The lower overall genetic diversity in the Baltic Sea F. vesiculosus population may represent the past colonisation history, as has been suggested in several species that have colonised the Baltic Sea either in historical times (Johannesson and André 2006) or have been recently introduced (Cristescu et al. 2001). Decreasing genetic diversity following colonisation events has been shown in other Fucus species. Populations of F. distichus demonstrate a clear gradient of decreasing haplotype diversity along their proposed colonisation pathway (Coyer et al. 2006a) whilst North Atlantic populations of F. serratus (Hoarau et al. 2007), F. spiralis, and F. vesiculosus (Coyer et al. 2011a) display low diversity as a consequence of recolonisation from refugia after the last glacial maximum. Furthermore, the ubiquity of a single mtDNA IGS haplotype in North American F. vesiculosus populations is also hypothesised to be the result of recent colonisation from Europe (Muhlin and Brawley 2009). Thus, we suggest that the low overall genetic diversity observed within the Baltic Sea is a product of past colonisation from the Atlantic after the present-day Baltic Sea was formed.

Our results show that F. vesiculosus populations in the Baltic Sea are well connected over deeper demographic timescales suggesting a rather panmictic population structure with sporadic localised areas of limited gene flow. Recent population bottlenecks could cause the observed low genetic diversity, but neutrality tests provide no significant indication of past declines, thus it appears the patterns relate to the relatively recent colonisation. Population structure is defined by low variation among subbasins (F ct  = 0.040) and among populations within subbasins (Fst = 0.049), indicating few spatially aggregated patterns in the deeper demographic time scales. Although potential shallow signatures of fine-scale spatial genetic structuring within more recent demographic history can also be seen due to the discrepancies in variation explained by the FCT and FST values.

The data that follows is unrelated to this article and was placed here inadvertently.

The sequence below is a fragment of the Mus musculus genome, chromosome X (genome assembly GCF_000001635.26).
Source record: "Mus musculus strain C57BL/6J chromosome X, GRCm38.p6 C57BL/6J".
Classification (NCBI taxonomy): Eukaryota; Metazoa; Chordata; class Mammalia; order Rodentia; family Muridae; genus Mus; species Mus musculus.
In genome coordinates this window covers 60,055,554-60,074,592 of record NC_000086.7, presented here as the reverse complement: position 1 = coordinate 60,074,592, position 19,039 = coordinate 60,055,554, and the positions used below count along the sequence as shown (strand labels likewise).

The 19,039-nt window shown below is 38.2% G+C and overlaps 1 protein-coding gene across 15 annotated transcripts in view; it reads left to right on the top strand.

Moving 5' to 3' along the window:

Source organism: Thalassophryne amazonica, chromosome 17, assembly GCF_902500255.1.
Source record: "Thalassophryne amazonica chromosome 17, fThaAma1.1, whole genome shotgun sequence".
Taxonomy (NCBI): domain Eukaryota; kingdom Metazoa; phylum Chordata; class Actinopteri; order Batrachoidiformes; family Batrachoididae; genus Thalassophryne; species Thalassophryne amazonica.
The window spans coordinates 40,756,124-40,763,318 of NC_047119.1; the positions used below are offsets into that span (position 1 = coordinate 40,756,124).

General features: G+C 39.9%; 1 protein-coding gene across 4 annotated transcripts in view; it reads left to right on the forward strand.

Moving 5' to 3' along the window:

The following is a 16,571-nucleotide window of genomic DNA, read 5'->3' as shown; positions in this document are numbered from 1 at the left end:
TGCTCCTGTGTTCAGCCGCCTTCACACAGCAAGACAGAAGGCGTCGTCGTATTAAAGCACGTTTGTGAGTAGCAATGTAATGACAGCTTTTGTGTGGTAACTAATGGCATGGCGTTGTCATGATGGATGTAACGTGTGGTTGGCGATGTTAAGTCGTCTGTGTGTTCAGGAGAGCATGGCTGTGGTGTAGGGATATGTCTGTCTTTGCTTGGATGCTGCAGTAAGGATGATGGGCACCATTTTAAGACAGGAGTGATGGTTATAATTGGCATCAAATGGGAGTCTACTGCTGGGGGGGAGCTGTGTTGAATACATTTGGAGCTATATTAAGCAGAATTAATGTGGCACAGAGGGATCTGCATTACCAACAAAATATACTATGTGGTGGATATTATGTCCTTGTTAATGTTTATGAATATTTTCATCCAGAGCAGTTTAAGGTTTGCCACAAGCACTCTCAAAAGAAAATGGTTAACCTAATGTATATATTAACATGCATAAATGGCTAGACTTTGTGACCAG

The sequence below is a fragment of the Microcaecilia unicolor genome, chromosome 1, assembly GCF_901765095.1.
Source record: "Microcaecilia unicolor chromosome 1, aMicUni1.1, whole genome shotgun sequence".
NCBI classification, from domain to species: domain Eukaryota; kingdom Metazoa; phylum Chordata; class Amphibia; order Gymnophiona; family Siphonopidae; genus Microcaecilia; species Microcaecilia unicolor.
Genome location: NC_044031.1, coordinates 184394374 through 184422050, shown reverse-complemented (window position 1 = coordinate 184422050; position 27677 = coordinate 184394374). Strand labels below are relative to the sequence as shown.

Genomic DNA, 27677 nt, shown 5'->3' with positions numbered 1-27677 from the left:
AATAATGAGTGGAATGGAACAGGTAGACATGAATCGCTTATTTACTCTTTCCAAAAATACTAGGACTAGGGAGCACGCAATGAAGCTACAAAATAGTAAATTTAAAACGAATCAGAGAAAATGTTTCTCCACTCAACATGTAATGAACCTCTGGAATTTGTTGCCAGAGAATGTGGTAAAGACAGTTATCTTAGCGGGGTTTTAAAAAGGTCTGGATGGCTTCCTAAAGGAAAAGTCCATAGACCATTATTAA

Several previous studies of F. vesiculosus within the Baltic Sea demonstrate recent isolating processes. Fucus vesiculosus has been found to be spatially differentiated at small scales along the Swedish east coast (Pereyra et al. 2009; Tatarenkov et al. 2007) and along the western coast of Finland (Rinne et al. 2018), but also at a larger spatial scale throughout the Baltic Sea (Ardehed et al. 2016). This corroborates the shallow signatures of isolating processes within our data, whilst not invalidating the high connectivity observed within deeper demographic timescales.